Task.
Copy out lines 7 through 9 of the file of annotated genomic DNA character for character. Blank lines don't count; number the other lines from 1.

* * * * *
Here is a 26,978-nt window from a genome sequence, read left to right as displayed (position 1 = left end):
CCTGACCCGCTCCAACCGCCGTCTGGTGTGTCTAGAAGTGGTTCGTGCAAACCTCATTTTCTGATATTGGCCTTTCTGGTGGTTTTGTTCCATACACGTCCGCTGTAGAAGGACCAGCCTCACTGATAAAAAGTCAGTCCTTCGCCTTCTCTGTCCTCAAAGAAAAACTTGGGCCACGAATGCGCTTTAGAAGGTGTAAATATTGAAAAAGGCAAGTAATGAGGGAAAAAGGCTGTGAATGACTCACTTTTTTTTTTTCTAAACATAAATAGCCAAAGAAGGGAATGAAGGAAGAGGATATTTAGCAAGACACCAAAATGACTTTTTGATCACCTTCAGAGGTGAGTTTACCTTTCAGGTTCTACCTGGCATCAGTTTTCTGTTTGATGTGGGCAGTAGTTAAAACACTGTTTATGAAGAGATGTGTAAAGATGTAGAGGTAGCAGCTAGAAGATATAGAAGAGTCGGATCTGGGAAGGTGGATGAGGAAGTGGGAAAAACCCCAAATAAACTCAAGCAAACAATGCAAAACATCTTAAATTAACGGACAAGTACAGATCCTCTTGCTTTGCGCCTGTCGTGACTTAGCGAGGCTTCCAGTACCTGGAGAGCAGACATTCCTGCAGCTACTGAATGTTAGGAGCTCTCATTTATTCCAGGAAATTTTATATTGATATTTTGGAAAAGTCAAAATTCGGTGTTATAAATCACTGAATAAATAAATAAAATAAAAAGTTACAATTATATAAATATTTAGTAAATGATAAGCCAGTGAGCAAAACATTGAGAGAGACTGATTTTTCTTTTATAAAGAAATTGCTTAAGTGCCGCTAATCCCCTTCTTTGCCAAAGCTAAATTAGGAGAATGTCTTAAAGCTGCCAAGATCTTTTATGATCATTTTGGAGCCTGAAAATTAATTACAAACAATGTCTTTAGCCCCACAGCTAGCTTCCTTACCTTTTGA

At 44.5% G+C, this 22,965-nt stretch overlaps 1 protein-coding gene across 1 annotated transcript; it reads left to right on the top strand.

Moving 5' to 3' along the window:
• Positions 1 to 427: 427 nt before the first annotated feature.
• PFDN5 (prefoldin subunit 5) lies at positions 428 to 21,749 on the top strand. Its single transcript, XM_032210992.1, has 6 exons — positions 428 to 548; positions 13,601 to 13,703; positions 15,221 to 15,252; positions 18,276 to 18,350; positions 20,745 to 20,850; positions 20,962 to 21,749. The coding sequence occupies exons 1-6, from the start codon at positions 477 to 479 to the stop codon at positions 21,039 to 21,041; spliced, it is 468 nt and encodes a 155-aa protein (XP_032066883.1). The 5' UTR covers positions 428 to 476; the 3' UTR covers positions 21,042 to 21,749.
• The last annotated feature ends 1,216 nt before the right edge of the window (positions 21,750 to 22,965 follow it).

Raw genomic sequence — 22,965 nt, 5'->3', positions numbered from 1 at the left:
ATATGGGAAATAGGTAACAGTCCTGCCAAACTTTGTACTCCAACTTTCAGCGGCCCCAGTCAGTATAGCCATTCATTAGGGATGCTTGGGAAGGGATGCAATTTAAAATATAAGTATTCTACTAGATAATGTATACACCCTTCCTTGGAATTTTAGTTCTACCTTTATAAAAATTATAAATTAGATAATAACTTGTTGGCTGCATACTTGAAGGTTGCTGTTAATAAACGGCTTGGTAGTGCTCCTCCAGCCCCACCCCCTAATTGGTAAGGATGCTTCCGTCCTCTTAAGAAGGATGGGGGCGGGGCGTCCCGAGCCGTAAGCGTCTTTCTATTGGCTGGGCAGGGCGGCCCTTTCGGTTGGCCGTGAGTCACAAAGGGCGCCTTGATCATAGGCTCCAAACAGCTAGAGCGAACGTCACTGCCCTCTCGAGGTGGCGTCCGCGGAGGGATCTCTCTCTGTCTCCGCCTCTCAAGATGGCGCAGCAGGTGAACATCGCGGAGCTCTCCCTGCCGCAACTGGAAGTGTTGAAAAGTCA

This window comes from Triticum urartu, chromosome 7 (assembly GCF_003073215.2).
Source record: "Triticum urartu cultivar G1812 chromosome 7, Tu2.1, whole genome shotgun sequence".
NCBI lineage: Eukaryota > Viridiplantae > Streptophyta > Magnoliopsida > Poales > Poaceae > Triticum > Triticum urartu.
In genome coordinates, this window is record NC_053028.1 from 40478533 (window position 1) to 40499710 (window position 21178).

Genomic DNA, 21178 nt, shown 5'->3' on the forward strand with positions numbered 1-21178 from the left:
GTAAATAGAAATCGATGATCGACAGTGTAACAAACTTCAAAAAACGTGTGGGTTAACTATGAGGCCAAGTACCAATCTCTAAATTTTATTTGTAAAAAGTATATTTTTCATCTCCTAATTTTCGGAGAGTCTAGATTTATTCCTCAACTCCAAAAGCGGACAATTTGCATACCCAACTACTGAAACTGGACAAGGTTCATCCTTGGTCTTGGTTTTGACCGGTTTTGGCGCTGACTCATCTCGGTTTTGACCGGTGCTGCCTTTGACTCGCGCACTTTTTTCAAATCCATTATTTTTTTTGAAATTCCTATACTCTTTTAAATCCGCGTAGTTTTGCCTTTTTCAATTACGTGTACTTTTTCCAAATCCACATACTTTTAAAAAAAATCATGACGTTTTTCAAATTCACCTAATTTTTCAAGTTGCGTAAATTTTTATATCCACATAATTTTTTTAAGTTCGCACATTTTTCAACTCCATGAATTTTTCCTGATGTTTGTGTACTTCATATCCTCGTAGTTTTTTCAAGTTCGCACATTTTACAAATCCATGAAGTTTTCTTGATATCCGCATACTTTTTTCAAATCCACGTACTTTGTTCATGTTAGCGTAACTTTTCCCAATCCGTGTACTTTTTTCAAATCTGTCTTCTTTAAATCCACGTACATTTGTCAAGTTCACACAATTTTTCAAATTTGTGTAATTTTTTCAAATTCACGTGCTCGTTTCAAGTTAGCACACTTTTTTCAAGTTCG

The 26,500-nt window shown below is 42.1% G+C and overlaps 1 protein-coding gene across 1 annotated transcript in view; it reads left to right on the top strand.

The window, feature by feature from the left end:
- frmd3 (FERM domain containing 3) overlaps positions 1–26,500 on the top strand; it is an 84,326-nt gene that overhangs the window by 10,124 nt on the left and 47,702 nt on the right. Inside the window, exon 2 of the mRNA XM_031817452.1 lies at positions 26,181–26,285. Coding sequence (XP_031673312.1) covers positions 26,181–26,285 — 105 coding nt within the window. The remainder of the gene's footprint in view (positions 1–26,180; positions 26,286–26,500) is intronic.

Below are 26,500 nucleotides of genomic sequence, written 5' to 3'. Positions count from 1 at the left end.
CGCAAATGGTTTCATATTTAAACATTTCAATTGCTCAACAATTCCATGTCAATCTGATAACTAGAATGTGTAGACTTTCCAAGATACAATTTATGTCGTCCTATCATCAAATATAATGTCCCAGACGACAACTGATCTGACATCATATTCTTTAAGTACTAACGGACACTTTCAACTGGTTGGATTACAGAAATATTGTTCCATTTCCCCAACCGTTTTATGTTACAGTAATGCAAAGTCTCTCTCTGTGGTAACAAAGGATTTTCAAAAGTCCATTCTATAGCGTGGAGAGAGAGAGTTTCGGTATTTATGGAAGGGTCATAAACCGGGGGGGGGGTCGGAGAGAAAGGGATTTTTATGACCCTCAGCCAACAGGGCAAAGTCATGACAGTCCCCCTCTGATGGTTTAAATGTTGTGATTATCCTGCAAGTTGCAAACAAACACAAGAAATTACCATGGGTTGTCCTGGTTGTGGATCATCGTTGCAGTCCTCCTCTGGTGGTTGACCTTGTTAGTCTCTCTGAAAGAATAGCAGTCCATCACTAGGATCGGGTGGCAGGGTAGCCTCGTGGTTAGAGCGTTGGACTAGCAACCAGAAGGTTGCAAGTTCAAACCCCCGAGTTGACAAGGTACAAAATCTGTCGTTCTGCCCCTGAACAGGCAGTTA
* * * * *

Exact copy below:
• The last annotated feature ends 1,216 nt before the right edge of the window (positions 21,750 to 22,965 follow it).

Raw genomic sequence — 22,965 nt, 5'->3', positions numbered from 1 at the left:
ATATGGGAAATAGGTAACAGTCCTGCCAAACTTTGTACTCCAACTTTCAGCGGCCCCAGTCAGTATAGCCATTCATTAGGGATGCTTGGGAAGGGATGCAATTTAAAATATAAGTATTCTACTAGATAATGTATACACCCTTCCTTGGAATTTTAGTTCTACCTTTATAAAAATTATAAATTAGATAATAACTTGTTGGCTGCATACTTGAAGGTTGCTGTTAATAAACGGCTTGGTAGTGCTCCTCCAGCCCCACCCCCTAATTGGTAAGGATGCTTCCGTCCTCTTAAGAAGGATGGGGGCGGGGCGTCCCGAGCCGTAAGCGTCTTTCTATTGGCTGGGCAGGGCGGCCCTTTCGGTTGGCCGTGAGTCACAAAGGGCGCCTTGATCATAGGCTCCAAACAGCTAGAGCGAACGTCACTGCCCTCTCGAGGTGGCGTCCGCGGAGGGATCTCTCTCTGTCTCCGCCTCTCAAGATGGCGCAGCAGGTGAACATCGCGGAGCTCTCCCTGCCGCAACTGGAAGTGTTGAAAAGTCA